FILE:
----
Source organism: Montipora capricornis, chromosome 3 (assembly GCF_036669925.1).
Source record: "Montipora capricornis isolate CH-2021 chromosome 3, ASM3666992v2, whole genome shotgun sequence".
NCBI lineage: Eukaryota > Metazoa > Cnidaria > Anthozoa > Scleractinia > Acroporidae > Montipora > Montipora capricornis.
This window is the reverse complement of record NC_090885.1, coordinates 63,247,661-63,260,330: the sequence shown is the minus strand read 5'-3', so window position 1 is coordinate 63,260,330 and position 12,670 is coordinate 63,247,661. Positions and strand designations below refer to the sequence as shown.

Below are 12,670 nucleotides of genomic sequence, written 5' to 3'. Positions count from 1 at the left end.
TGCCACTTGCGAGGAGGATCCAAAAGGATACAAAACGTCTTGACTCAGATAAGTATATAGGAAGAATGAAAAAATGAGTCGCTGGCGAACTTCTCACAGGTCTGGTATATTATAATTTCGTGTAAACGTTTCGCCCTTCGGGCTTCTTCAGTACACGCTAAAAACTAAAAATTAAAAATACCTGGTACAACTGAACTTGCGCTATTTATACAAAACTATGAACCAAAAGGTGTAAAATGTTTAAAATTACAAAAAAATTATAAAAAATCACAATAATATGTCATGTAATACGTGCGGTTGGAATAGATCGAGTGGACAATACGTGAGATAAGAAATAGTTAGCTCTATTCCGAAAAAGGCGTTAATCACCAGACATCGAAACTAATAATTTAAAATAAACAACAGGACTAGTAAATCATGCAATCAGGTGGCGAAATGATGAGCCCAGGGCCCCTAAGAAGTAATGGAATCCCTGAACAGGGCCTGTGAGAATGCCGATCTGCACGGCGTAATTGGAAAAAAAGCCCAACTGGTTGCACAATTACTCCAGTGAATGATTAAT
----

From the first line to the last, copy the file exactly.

Source organism: Montipora capricornis, chromosome 3 (assembly GCF_036669925.1).
Source record: "Montipora capricornis isolate CH-2021 chromosome 3, ASM3666992v2, whole genome shotgun sequence".
NCBI lineage: Eukaryota > Metazoa > Cnidaria > Anthozoa > Scleractinia > Acroporidae > Montipora > Montipora capricornis.
This window is the reverse complement of record NC_090885.1, coordinates 63,247,661-63,260,330: the sequence shown is the minus strand read 5'-3', so window position 1 is coordinate 63,260,330 and position 12,670 is coordinate 63,247,661. Positions and strand designations below refer to the sequence as shown.

Below are 12,670 nucleotides of genomic sequence, written 5' to 3'. Positions count from 1 at the left end.
TGCCACTTGCGAGGAGGATCCAAAAGGATACAAAACGTCTTGACTCAGATAAGTATATAGGAAGAATGAAAAAATGAGTCGCTGGCGAACTTCTCACAGGTCTGGTATATTATAATTTCGTGTAAACGTTTCGCCCTTCGGGCTTCTTCAGTACACGCTAAAAACTAAAAATTAAAAATACCTGGTACAACTGAACTTGCGCTATTTATACAAAACTATGAACCAAAAGGTGTAAAATGTTTAAAATTACAAAAAAATTATAAAAAATCACAATAATATGTCATGTAATACGTGCGGTTGGAATAGATCGAGTGGACAATACGTGAGATAAGAAATAGTTAGCTCTATTCCGAAAAAGGCGTTAATCACCAGACATCGAAACTAATAATTTAAAATAAACAACAGGACTAGTAAATCATGCAATCAGGTGGCGAAATGATGAGCCCAGGGCCCCTAAGAAGTAATGGAATCCCTGAACAGGGCCTGTGAGAATGCCGATCTGCACGGCGTAATTGGAAAAAAAGCCCAACTGGTTGCACAATTACTCCAGTGAATGATTAAT